The Wife of Mission Rock Poem by Mary Ruefle

The Wife of Mission Rock

Rating: 5.0


Nothing curves at sea,
and the men there die abruptly,
in imitation of the fact, except
when the ship rises higher than necessary
and then they must drop suddenly
but for a long time,
so that their deaths appear natural
in the end, and the women sweeping the coutyards
pause, thinking the dust
to be the cause of a specific dryness
in the mouth. They leave half of a
pastry to harden on a plate.
They leave all of the lemons and figs
in bowls. They leave fuschia
splattered on the stone steps leading
down to the bay. They carry their brooms
with them, keep sweeping the air,
cleaning it back to the sea.
They sweep the sand from the shore,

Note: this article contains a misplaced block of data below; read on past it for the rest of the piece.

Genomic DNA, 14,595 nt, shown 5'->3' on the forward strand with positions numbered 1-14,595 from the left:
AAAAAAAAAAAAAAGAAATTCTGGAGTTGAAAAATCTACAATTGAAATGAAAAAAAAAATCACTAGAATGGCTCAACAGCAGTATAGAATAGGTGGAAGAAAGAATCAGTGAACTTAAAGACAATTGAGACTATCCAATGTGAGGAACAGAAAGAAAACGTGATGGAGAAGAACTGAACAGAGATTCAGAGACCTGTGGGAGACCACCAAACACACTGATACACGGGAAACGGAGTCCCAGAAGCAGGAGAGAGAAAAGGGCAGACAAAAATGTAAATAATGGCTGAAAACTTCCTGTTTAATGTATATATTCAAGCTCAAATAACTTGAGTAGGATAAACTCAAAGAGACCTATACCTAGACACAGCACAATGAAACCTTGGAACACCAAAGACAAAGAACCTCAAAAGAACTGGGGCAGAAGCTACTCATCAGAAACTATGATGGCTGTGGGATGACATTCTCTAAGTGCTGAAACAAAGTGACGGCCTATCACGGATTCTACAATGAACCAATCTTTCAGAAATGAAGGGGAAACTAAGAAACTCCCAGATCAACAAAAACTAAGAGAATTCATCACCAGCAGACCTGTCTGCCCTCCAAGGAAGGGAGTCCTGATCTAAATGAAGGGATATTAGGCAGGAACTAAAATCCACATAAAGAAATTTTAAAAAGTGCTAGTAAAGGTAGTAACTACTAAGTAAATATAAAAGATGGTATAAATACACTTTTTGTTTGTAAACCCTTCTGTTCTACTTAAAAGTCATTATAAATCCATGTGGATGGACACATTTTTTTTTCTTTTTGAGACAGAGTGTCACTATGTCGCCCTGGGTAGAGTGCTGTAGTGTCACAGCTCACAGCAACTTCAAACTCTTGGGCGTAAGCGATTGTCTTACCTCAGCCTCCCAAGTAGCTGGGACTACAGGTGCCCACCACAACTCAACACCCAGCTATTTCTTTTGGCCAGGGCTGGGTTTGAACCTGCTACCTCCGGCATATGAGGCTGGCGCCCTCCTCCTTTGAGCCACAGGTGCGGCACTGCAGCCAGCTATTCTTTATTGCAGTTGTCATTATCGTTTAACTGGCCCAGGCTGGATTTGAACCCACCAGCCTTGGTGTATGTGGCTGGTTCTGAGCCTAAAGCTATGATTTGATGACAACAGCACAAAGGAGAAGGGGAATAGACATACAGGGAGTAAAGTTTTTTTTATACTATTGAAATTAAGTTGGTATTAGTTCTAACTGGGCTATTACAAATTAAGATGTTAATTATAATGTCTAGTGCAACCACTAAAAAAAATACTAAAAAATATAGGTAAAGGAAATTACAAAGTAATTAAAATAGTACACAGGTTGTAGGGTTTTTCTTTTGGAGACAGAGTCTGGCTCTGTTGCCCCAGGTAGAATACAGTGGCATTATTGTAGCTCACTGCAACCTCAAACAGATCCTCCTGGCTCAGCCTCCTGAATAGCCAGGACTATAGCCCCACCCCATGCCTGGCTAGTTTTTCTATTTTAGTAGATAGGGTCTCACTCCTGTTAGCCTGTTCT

feet standing in neat little rows of foam.
Each at the edge of something when
the foghorns remind them:
they will not clearly remember it,
they will not altogether forget it.
They will wait for something to emerge,
like a man at sea carving his children
from soap. One woman will start the rumor
that the sea is deeper than necessary:
Tell her, when has anyone ever come back
for one day's effort on earth?

Thursday, September 3, 2015
Topic(s) of this poem: wife
COMMENTS OF THE POEM
Mike Rogers 05 February 2020

Typos again: it's got to be courtyards, not coutyards, and it's definitely fuchsia, not fuschia, even if that's the one that makes the sound.

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Mary Ruefle

Allegheny County, Pennsylvania
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